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Posted 12 February 2013 - 01:56 PM

I remember watching coverage of the flyby of Pioneer 11 past Saturn in September of 1979, and a lady doing an interview of one of the project scientists asked something like, "In view of the recent Three Mile Island disaster, what is the concern about Pioneer 11's nuclear power source coming back to Earth after the Saturn encounter?". After hearing that, I just sat there stunned.....


Clearly she missed the real risk of these probes. Just wait until Voyager returns in the 23rd century as V'Ger! ;)

#15 Dave Mitsky

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Posted 12 February 2013 - 04:27 PM

Bill Nye is just as bad with less of an excuse...parroting that 'city killer'/Tunguska hype--and he even tacked on the Barringer crater for good measure! LOL! I have been waiting for someone to do that... :foreheadslap:


Please bring me up to speed. Just what was wrong in Nye mentioning those events?

http://www.space.com...-flyby-faq.html

NASA astronomers have compared the size of this asteroid with the one that caused the "Tunguska Event" over Siberia in 1908 that leveled trees across 825 square miles (2,137 square km).

Instead of smacking into the Earth's surface, asteroid 2012 DA14 would likely explode in midair, likely destroying whatever happens to be underneath it over a wide swath.


Dave Mitsky

#16 brentwood

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Posted 12 February 2013 - 05:43 PM

Earlier this morning I looked at this video on CNN and I noticed that they now start it AFTER the silly question!

#17 Scott Horstman

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Posted 12 February 2013 - 08:29 PM

I wonder if the government would try to withhold news as long as possible of an upcoming serious asteroid strike?


Given some of the replies to your post, Mike, it would seem a lot of people have more confidence than we do in the government serving us rather than themselves.

#18 photonovore

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Posted 12 February 2013 - 09:11 PM

Bill Nye is just as bad with less of an excuse...parroting that 'city killer'/Tunguska hype--and he even tacked on the Barringer crater for good measure! LOL! I have been waiting for someone to do that... :foreheadslap:


Please bring me up to speed. Just what was wrong in Nye mentioning those events?

http://www.space.com...-flyby-faq.html

NASA astronomers have compared the size of this asteroid with the one that caused the "Tunguska Event" over Siberia in 1908 that leveled trees across 825 square miles (2,137 square km).

Instead of smacking into the Earth's surface, asteroid 2012 DA14 would likely explode in midair, likely destroying whatever happens to be underneath it over a wide swath.


Dave Mitsky


Because, as near as I can tell, he was parroting what appears to be on closer analysis, exaggerated hype.
DA14 flyby & NASA's devastation predictions

#19 LivingNDixie

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Posted 13 February 2013 - 11:13 AM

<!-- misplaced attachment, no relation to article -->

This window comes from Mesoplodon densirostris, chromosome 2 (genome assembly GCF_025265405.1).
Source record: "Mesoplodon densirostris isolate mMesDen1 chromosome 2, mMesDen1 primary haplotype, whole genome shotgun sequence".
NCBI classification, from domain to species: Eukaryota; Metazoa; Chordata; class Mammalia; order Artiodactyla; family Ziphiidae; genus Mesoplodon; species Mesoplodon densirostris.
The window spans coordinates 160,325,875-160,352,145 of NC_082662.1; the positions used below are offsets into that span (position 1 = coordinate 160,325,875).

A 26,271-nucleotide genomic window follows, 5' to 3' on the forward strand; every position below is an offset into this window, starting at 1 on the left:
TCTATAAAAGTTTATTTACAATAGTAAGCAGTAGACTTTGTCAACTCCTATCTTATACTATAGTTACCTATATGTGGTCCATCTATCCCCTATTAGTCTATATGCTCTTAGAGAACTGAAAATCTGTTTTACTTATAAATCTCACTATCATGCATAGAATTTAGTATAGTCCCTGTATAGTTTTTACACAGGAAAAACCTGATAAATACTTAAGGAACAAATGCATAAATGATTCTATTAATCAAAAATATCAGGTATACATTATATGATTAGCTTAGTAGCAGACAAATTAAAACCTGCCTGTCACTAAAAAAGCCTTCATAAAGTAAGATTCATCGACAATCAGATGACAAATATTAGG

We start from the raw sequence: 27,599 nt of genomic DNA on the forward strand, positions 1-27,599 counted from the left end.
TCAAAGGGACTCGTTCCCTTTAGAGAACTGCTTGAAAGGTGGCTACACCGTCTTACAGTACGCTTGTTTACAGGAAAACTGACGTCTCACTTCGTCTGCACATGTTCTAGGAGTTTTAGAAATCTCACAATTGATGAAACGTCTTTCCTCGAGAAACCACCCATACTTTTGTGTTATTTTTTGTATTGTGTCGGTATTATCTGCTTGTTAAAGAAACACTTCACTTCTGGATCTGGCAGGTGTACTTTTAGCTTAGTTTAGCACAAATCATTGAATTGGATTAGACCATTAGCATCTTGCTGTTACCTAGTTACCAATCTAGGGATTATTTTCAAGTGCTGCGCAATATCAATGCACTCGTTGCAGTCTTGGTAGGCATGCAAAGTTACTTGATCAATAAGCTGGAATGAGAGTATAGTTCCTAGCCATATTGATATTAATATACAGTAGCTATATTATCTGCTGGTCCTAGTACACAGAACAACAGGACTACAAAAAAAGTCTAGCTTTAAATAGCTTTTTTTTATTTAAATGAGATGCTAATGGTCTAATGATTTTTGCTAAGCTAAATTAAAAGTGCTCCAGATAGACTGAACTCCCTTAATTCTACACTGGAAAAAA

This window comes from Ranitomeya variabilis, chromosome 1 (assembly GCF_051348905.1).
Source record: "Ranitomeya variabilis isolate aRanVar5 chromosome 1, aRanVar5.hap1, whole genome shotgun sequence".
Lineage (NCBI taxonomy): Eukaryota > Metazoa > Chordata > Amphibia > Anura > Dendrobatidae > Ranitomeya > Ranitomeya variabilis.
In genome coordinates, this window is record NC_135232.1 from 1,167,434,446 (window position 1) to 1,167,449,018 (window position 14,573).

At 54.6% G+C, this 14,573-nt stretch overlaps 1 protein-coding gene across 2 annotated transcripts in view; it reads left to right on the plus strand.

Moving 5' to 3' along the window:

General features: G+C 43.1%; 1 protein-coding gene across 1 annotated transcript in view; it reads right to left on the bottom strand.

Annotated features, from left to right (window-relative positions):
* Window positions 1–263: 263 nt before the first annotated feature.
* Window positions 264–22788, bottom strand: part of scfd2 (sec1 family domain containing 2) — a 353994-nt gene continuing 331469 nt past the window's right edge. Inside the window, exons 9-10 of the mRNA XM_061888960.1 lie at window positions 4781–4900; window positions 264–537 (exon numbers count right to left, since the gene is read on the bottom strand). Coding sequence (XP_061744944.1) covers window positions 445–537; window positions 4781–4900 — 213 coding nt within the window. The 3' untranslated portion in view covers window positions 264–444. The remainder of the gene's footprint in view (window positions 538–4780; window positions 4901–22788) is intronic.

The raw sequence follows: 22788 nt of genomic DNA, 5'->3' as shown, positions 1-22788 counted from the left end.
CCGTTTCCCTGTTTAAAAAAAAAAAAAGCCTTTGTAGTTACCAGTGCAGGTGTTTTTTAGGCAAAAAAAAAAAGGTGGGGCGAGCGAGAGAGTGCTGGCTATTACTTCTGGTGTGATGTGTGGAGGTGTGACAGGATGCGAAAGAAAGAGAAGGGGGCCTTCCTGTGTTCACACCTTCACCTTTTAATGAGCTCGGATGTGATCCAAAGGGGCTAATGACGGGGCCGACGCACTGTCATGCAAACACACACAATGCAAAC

I wonder if the government would try to withhold news as long as possible of an upcoming serious asteroid strike?


Given some of the replies to your post, Mike, it would seem a lot of people have more confidence than we do in the government serving us rather than themselves.


You give "the government" too much credit. It would take a world wide conspiracy to hide a possible impact if the orbit of an object was determined to be a possible impact. I just don't see that happening.

#20 Matthew Ota

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Posted 13 February 2013 - 04:13 PM

1. Remember Bill Nye is an entertainer, not a scientist
2. We here at CN know much more about astronomy & space science than most journalists and also the general public. When the media gets astronomy & space news wrong, it makes me wonder how accurate they are in subjects that I am ignorant in...

#21 photonovore

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Posted 13 February 2013 - 09:36 PM

When the media gets astronomy & space news wrong, it makes me wonder how accurate they are in subjects that I am ignorant in...


Boy howdy! :p

#22 llanitedave

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Posted 13 February 2013 - 09:41 PM

That said, we're all more ignorant than we are knowledgeable, so while we should do our best to correct mis-statements by entertainers and even those who should know better, let's not make it personal.

These guys are trying to get people interested in science, just as we are. Expert knowledge is not a requirement. Enthusiasm is. We can always correct the knowledge part. It's hard to resurrect lost enthusiasm.

#23 aezoss

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Posted 14 February 2013 - 01:24 AM

It actually sounds like an improv seque that just didn't work out as intended. I think she was trying to get a laugh out of Nye but her delivery was just too dead pan for him to process. She should have stuck to the prompter text.

In the broadcaster's defense, these flourishes can be hard to execute well 100% of the time, particularly if the studio is on a tight production schedule and they can't do 20 takes of the same 5 minute segment.

I wouldn't be surprised if she facepalmed when they cut. It could have been the producer who made the call... 90% accurate, good enough, have to move on to a completely unrelated subject - which the anchor may also know as much or as little as giant space rocks falling from the sky.

Maybe I'm giving CNN too much credit.

Lee

#24 MikeBOKC

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Posted 14 February 2013 - 08:46 AM

Well remember we are taling about television news here, where appearance and hair are more important than brainpower. There's a Miss America reject doing news in just about every major market in the country. They could not get hired to empty trash at a real newspaper.

#25 brentwood

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Posted 14 February 2013 - 12:00 PM

On the other hand, a reporter is supposed to ask the questions that the viewing audience would ask.